The quality of the traffic isn’t as good. If your organization gets a hit on an ad campaign from an organic search result, the odds are pretty good that the person coming to your page actually wanted to go there. With sourced traffic, however, they’re often landing on the page because a headline or image caught their eye—they weren’t looking for it, in other words. And as a result this content doesn’t connect nearly as effectively. “Since the sourced traffic audience is a step or more removed from a publisher’s organic audience, the quality of such traffic could be inferior,” the report states.
Bot traffic is prevalent. A couple of years ago, the Interactive Advertising Bureau sounded the alarm about click fraud, and ANA followed suit with research of its own released earlier this year. In its latest report, ANA says that bot traffic is extremely prevalent when it comes to sourced traffic. “With sourced traffic, you just don’t know what you’re getting,” one ad exec said to ANA researchers, according to the report.
ANA President and CEO Bob Liodice put the ball in the marketing agencies’ court.
“Sourced traffic needs to be monitored carefully, and marketers must be increasingly diligent about their digital media buys,” Liodice said in a news release. “Media agencies must educate clients, safeguard client investments, and challenge media companies to be much more transparent.”
Think in Terms of ROI
Clearly, ANA’s report is skewed pretty strongly against the market segment, despite its prominence in recent years. Part of the reason is understandable: A visit from a random paid link in an unrelated article is a harder sell than one from your own organic reach.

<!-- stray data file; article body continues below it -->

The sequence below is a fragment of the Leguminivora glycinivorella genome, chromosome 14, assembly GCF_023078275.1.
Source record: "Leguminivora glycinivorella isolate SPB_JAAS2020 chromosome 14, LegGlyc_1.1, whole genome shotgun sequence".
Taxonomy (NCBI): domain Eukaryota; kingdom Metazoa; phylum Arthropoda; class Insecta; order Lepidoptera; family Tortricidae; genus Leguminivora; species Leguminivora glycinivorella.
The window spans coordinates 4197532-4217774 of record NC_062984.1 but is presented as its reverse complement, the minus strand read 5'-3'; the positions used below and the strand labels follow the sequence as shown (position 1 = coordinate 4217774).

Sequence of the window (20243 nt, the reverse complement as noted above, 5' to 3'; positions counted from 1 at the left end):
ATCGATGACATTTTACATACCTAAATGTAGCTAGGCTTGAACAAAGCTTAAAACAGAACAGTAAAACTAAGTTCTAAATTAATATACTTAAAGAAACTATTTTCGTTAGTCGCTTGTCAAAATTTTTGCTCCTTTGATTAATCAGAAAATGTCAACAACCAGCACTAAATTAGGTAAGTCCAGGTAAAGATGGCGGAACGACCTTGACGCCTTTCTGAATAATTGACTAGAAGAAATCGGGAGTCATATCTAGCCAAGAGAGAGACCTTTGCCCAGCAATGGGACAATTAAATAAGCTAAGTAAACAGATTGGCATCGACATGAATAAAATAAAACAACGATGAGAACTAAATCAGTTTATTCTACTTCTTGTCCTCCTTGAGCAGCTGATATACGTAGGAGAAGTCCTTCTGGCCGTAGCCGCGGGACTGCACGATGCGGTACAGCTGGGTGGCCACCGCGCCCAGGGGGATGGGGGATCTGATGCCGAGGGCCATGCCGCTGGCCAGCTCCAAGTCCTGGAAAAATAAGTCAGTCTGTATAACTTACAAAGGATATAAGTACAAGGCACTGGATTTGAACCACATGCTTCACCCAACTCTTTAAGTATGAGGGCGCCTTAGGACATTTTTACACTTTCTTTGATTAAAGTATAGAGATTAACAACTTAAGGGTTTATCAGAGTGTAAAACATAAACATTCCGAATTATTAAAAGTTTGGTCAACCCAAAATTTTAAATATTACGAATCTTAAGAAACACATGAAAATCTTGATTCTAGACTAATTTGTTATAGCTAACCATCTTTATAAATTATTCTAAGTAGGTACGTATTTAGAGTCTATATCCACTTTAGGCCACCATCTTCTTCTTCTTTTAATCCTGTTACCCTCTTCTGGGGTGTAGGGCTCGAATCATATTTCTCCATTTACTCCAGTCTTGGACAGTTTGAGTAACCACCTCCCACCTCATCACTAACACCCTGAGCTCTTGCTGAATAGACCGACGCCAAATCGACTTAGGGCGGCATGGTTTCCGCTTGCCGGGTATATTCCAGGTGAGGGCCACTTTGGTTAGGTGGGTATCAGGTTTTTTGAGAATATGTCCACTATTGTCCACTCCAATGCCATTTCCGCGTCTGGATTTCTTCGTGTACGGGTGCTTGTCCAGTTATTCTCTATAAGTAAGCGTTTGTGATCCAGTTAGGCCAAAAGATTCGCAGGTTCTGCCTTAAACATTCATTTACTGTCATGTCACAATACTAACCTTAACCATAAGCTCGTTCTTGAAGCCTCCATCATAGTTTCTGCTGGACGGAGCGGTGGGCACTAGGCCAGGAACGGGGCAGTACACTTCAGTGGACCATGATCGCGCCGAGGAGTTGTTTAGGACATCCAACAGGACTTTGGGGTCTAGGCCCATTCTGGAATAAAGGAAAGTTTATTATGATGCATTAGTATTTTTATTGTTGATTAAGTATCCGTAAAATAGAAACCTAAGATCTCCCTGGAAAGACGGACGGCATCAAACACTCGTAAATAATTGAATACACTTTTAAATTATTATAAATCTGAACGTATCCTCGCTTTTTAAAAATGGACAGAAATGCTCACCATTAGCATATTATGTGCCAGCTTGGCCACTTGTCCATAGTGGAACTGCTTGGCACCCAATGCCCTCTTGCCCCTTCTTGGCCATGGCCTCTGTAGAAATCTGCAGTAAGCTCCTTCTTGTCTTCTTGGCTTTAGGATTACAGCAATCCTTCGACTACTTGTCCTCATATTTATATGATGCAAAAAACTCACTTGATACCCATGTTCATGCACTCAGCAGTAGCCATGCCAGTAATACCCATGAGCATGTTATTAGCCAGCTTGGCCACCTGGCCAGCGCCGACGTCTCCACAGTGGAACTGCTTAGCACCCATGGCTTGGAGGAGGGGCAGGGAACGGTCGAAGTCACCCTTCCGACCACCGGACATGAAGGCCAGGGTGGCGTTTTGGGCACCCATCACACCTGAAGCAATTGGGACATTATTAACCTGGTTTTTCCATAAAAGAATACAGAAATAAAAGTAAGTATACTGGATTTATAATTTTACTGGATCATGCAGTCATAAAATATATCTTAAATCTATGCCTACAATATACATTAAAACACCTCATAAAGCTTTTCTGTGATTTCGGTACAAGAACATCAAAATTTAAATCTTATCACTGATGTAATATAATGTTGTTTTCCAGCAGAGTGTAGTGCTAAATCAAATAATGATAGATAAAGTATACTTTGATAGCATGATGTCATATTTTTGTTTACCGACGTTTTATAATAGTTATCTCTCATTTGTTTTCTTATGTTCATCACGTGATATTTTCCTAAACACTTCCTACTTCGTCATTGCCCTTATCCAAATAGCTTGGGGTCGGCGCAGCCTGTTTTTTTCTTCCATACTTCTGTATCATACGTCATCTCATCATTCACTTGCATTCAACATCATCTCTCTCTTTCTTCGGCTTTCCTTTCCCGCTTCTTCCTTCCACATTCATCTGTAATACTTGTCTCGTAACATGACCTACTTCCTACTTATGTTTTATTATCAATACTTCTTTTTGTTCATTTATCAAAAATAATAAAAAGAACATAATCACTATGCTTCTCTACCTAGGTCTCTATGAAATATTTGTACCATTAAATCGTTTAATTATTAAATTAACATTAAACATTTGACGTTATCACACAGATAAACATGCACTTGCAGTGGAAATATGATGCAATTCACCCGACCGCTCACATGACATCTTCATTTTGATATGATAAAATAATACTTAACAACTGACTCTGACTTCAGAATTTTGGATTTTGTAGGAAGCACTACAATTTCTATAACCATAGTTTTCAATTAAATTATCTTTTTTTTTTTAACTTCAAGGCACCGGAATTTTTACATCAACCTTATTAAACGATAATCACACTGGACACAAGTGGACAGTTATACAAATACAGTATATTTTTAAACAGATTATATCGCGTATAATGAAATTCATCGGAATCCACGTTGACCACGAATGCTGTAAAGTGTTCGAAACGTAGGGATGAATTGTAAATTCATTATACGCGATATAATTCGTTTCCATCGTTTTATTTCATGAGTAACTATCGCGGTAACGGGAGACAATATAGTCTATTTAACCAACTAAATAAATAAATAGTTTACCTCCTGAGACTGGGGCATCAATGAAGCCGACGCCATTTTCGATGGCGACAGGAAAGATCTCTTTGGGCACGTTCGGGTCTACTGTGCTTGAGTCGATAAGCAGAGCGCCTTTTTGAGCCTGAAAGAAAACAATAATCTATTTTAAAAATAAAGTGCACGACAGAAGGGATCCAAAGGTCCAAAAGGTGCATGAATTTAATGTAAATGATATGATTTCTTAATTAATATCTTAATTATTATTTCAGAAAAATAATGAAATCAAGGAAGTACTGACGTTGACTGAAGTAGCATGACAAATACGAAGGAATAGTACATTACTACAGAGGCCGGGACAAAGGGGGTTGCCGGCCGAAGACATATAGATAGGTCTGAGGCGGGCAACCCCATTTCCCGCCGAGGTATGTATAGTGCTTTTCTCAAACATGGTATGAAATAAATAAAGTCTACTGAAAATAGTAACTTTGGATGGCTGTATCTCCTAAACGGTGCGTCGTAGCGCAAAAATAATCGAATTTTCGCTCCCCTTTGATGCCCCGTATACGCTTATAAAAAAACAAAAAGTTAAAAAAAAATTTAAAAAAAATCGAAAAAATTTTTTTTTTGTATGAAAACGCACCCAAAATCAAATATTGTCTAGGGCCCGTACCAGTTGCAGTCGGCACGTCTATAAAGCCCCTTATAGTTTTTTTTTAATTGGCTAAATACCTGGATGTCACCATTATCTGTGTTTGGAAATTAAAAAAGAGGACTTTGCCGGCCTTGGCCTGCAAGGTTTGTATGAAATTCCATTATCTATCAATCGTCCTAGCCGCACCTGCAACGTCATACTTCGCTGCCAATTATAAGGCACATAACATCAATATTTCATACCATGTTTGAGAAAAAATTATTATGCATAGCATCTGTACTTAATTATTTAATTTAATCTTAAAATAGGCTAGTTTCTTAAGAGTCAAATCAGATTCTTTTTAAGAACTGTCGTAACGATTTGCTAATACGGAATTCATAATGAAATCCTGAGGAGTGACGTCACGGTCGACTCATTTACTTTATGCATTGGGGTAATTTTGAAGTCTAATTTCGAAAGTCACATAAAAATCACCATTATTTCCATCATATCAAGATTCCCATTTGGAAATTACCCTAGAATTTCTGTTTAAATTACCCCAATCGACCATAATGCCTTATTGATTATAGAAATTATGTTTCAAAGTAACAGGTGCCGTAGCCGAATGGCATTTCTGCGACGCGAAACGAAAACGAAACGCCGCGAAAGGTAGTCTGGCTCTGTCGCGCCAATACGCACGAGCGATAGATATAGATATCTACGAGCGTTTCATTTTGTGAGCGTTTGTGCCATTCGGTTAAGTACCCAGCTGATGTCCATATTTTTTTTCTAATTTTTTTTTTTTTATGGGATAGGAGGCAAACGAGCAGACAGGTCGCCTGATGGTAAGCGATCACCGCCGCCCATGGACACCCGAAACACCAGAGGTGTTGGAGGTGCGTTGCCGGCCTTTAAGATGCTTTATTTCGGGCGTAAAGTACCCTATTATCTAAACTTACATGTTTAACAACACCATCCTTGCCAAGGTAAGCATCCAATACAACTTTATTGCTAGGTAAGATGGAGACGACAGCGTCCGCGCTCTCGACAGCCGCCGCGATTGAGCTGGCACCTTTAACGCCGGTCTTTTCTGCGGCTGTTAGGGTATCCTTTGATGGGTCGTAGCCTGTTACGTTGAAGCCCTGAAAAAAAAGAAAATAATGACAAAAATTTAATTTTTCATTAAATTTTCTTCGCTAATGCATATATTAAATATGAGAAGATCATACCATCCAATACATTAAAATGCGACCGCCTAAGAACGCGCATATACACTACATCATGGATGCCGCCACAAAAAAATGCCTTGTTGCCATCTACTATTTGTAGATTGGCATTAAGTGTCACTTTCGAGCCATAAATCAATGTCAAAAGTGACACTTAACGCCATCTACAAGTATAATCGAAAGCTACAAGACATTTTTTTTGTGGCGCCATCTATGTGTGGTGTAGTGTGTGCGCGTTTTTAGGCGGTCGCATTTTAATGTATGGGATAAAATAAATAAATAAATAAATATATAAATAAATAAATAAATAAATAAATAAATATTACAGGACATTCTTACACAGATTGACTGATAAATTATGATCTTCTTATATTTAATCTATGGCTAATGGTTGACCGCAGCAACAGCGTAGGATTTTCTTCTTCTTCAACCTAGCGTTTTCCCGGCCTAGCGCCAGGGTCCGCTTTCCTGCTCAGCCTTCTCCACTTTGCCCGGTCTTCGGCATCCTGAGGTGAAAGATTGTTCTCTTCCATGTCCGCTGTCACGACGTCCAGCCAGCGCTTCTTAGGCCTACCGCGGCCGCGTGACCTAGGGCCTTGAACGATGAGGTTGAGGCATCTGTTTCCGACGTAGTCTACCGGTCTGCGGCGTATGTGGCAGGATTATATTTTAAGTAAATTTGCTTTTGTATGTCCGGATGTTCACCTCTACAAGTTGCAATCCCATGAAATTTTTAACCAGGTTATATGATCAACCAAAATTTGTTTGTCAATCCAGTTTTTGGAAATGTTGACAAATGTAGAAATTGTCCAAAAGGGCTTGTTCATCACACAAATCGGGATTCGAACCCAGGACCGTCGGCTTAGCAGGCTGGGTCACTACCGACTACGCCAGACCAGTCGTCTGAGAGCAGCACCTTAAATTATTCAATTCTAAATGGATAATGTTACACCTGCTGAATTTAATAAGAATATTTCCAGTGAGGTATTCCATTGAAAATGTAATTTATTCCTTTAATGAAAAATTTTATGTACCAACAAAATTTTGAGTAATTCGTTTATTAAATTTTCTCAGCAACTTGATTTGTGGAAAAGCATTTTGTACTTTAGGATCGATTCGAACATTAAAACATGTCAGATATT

But there is potential to make it work: You just have to be aware of the weaknesses in the Outbrains of the world and target your content accordingly. Your content strategy for these shouldn’t be deep-linked stuff that’s in the weeds of minutiae. Instead, it should aim broad, aim at an introduction, and aim to keep people looking for more than a few seconds.
This recent post on Outbrain’s blog highlights the fact that many active Outbrain clients are hitting with content strategies like quizzes and interactive games. (This AARP quiz shows up as an example in the post.) These approaches are clearly designed to build a return on investment—three words that can’t be lost at any point in this process.
And ultimately, a firm like Outbrain or Tabloola is just as much a vendor as the company that manages your web server or programs your association management system. If you’re going to use them, you should expect transparency, and you should have standards on how you use their services, if at all. As ANA’s report puts it:
Advertisers should consider having formal, written guidelines on sourced traffic that are shared with agencies and all media companies soliciting their business. Such guidelines could set rules about what good/bad practices of publishers are and could even prohibit sourced traffic or limit it under certain circumstances.
Now, these companies have figured out a way to make it possible to get a lot of traffic from some of the internet’s most prominent websites. But not all traffic is created equal, and paid traffic that doesn’t solve a business problem is a waste of money.
All those silver arrows are for naught if you keep missing the target.